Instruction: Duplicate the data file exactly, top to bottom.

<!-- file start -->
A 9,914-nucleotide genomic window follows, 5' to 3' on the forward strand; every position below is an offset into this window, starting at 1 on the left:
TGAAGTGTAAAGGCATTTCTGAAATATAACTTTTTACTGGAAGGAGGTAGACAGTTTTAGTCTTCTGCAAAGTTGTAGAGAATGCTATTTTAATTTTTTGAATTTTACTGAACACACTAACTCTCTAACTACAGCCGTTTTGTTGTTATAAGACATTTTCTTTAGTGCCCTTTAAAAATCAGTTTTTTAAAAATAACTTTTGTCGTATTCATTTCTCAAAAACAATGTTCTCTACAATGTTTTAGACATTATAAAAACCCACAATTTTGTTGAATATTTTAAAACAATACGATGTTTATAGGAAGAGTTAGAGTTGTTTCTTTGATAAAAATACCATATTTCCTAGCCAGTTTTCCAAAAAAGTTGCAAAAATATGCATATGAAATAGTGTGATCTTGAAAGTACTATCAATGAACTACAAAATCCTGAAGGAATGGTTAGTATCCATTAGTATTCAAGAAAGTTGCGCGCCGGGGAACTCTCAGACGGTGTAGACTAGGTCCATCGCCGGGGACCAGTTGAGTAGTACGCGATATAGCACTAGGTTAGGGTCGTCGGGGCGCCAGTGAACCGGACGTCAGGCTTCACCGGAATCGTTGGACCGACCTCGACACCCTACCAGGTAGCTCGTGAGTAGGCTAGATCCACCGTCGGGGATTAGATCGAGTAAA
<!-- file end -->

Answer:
A 9,914-nucleotide genomic window follows, 5' to 3' on the forward strand; every position below is an offset into this window, starting at 1 on the left:
TGAAGTGTAAAGGCATTTCTGAAATATAACTTTTTACTGGAAGGAGGTAGACAGTTTTAGTCTTCTGCAAAGTTGTAGAGAATGCTATTTTAATTTTTTGAATTTTACTGAACACACTAACTCTCTAACTACAGCCGTTTTGTTGTTATAAGACATTTTCTTTAGTGCCCTTTAAAAATCAGTTTTTTAAAAATAACTTTTGTCGTATTCATTTCTCAAAAACAATGTTCTCTACAATGTTTTAGACATTATAAAAACCCACAATTTTGTTGAATATTTTAAAACAATACGATGTTTATAGGAAGAGTTAGAGTTGTTTCTTTGATAAAAATACCATATTTCCTAGCCAGTTTTCCAAAAAAGTTGCAAAAATATGCATATGAAATAGTGTGATCTTGAAAGTACTATCAATGAACTACAAAATCCTGAAGGAATGGTTAGTATCCATTAGTATTCAAGAAAGTTGCGCGCCGGGGAACTCTCAGACGGTGTAGACTAGGTCCATCGCCGGGGACCAGTTGAGTAGTACGCGATATAGCACTAGGTTAGGGTCGTCGGGGCGCCAGTGAACCGGACGTCAGGCTTCACCGGAATCGTTGGACCGACCTCGACACCCTACCAGGTAGCTCGTGAGTAGGCTAGATCCACCGTCGGGGATTAGATCGAGTAAA